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Git Basic Commands

By Ottobre 6, 2023Marzo 5th, 2024No Comments

In this blog post, I will continue to explain some of Git basic commands, which I introduced in my previous post. You can find the link to that post here.

Initializing a Git Repository

Initializing a git repository is the first step to use git as a version control system for your project. A git repository is a directory that contains the history of your files and changes. To initialize a git repository, you need to have git installed on your computer and use the command line to navigate to the directory where you want to create the repository. Then, you can use the command git init to initialize an empty repository. Alternatively, you can use the command git clone to copy an existing repository from a remote source, such as GitHub.

# Initialize an empty repository
git init

This command creates a new hidden sub-directory named .git that contains all of your necessary repository files.

Checking the Status of the Repository

Git status is a command that shows the current state of your git repository. It tells you which files are staged, modified, untracked, or ignored by git. It also shows you which branch you are on, and if you have any commits or merges to push or pull. Git status is useful for checking the progress of your work and preparing for a commit. To use git status, you can simply type git status in the command line and press enter.

# Check the status of the repository
git status

# Output:
# On branch main
# No commits yet
# nothing to commit (create/copy files and use "git add" to track)

Adding Files to the Staging Area

Staging files in git means adding them to the index, which is a list of files that will be committed in the next commit. Staging files allows you to selectively choose which files or changes you want to include in a commit, and also to review and modify them before committing. To stage files in git, you can use the command git add followed by the name of the file or directory. You can also use the option -A or --all to add all the files that have been modified or created.

# Add a file to the staging area
git add <file_name>

# Check the status of the repository
git status

# Output:
# On branch master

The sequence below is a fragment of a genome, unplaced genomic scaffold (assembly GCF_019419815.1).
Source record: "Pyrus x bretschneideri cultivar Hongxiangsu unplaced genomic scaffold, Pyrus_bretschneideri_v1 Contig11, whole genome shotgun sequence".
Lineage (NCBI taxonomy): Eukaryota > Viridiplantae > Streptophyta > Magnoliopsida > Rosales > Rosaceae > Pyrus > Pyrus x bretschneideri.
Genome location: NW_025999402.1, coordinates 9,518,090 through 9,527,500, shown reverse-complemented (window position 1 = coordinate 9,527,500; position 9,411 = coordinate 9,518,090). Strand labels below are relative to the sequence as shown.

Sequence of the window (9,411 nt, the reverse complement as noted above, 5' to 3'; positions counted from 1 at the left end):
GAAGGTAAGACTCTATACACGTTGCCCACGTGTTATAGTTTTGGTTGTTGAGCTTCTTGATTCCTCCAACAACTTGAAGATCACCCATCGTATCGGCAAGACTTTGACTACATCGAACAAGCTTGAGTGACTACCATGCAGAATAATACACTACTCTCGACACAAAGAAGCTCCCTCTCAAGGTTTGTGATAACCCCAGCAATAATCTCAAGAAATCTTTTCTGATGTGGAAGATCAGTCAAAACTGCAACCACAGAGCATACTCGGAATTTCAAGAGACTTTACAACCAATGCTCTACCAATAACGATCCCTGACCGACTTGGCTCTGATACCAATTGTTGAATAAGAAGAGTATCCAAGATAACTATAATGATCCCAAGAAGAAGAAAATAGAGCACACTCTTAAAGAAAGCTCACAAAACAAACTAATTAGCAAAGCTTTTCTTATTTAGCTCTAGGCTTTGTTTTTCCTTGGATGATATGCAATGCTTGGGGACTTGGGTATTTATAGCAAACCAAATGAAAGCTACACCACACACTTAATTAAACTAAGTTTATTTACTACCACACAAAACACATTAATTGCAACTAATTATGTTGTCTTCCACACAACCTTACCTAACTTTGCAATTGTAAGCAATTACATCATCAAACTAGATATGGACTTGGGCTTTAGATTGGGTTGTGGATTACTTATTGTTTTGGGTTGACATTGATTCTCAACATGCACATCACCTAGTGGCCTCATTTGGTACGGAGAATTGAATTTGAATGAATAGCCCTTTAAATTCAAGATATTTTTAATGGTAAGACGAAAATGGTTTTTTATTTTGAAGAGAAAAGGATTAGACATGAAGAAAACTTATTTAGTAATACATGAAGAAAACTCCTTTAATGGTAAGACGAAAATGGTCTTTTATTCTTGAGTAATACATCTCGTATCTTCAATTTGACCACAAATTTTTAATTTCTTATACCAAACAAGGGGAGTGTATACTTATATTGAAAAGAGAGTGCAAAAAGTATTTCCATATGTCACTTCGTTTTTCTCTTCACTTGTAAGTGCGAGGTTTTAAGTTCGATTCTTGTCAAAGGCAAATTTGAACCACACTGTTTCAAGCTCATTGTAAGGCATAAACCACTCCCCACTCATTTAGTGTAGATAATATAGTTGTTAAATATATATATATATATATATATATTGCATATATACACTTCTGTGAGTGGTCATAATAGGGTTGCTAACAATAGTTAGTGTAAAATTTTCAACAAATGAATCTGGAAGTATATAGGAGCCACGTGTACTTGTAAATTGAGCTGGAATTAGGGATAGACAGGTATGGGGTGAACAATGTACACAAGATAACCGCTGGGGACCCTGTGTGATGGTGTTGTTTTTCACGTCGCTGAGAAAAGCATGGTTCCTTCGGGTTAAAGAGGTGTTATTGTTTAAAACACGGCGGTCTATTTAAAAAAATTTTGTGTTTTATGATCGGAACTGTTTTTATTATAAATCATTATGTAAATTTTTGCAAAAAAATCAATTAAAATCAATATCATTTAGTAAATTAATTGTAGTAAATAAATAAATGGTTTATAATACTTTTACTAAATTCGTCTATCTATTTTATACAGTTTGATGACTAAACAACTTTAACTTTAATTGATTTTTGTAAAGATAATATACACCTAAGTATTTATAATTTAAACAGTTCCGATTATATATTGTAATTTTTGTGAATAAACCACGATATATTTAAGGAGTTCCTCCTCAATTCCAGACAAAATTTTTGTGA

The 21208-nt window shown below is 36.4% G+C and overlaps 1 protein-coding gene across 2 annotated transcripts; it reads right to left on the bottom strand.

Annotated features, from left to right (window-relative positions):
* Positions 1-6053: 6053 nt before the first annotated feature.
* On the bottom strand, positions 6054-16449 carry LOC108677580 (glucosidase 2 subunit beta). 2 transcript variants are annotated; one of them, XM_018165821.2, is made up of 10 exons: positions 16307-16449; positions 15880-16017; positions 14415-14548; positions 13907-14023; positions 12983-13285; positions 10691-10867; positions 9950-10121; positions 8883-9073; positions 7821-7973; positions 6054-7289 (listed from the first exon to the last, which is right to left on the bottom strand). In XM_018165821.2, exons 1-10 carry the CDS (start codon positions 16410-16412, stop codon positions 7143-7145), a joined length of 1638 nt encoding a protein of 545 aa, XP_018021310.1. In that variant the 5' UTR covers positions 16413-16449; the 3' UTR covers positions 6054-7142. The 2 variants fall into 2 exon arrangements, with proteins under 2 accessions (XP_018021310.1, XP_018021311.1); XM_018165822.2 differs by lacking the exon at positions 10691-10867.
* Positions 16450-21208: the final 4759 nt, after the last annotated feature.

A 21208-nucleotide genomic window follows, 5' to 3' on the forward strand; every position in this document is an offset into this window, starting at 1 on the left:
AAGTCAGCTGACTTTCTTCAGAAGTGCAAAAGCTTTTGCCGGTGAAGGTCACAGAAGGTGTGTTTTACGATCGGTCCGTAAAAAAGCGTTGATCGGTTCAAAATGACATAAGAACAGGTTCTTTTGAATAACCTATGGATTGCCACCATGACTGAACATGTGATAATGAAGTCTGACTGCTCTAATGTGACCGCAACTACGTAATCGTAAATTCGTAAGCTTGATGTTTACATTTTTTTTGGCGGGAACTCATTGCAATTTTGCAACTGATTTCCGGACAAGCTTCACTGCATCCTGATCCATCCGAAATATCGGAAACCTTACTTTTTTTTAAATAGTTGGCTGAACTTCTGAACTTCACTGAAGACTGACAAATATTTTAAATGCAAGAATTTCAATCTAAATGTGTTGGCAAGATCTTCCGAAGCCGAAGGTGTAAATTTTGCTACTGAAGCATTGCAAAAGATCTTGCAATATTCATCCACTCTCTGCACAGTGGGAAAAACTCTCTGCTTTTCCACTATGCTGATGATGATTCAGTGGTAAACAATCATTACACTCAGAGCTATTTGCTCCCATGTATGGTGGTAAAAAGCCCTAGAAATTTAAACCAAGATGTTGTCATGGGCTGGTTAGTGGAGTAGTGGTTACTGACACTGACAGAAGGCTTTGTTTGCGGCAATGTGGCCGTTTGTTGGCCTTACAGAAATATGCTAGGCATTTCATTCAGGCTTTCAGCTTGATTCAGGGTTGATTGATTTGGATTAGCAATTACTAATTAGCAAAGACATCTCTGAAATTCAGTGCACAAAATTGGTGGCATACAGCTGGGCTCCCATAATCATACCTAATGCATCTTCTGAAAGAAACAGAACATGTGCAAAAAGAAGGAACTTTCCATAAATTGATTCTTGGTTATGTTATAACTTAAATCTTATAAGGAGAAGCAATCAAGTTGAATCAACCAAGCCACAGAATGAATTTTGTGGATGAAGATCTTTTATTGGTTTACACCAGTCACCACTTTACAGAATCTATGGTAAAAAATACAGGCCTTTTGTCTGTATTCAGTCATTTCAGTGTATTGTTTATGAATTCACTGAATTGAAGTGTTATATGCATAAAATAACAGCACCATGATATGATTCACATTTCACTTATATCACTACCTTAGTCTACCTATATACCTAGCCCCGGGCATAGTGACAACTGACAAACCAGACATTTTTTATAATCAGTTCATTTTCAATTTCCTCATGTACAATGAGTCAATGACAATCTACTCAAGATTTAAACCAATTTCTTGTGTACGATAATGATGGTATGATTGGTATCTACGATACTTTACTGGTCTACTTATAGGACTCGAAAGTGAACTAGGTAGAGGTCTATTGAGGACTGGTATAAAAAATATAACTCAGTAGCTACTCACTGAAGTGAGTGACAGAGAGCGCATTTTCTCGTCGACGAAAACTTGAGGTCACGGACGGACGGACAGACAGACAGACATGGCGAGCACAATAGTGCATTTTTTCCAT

# No commits yet
# Changes to be committed:
#   (use "git rm --cached <file>..." to unstage)
#	new file:   <file_name>

Committing Files

Git commit is a command that records the changes you have made to your files in the git repository. A commit is like a snapshot of your project at a certain point in time. It also contains a message that describes what you have done and why. To make a commit, you need to have some files staged in the index, and then use the command git commit followed by the option -m and a message in quotation marks.

# Make a commit with a message
git commit -m "Added new file"

# Output:
# [master (root-commit) 6f7a2b4] Add <file_name> file
#  1 file changed, 1 insertion(+)
#  create mode 100644 <file_name>

Checking the Commit History

Commit history in git is a record of all the commits you have made in your git repository. It shows you the changes you have made to your files, the messages you have written, the authors and dates of the commits, and the branches and tags you have created. Commit history is useful for tracking the progress of your project, reviewing and comparing different versions of your files, and undoing or redoing changes. To view the commit history in git, you can use the command git log in the command line.

# View the commit history
git log

# Output:
# commit 6f7a2b4f8c7c9d9d1c0a3e2e5b8f0a5c3b6f4c1a (HEAD -> master)
# Author: user <>
# Date:   Sat Sep 30 10:38:07 2023 +0200
#     Add <file_name> file

Creating a New Branch

Branches in Git are a way of creating and managing different versions of your code. They allow you to work on multiple features or tasks at the same time, without affecting the main branch or each other. Branches are also useful for collaborating with other developers, testing new ideas, and deploying bug fixes.

To create a branch in Git, you can use the git branch command, followed by the name of the new branch. To switch to a branch, you can use the git checkout command, followed by the name of the branch.

To see all the branches in your repository, you can use the git branch --list command. This will show you which branch you are currently on, and which branches are available. You can also use the git branch -a command to see all the branches, including the remote ones.

To merge two branches, you can use the git merge command, followed by the name of the branch you want to merge into the current one. For example, if you are on the master branch and want to merge the develop branch into it, you can use git merge develop. This will combine the changes from both branches and create a new commit on the main branch.


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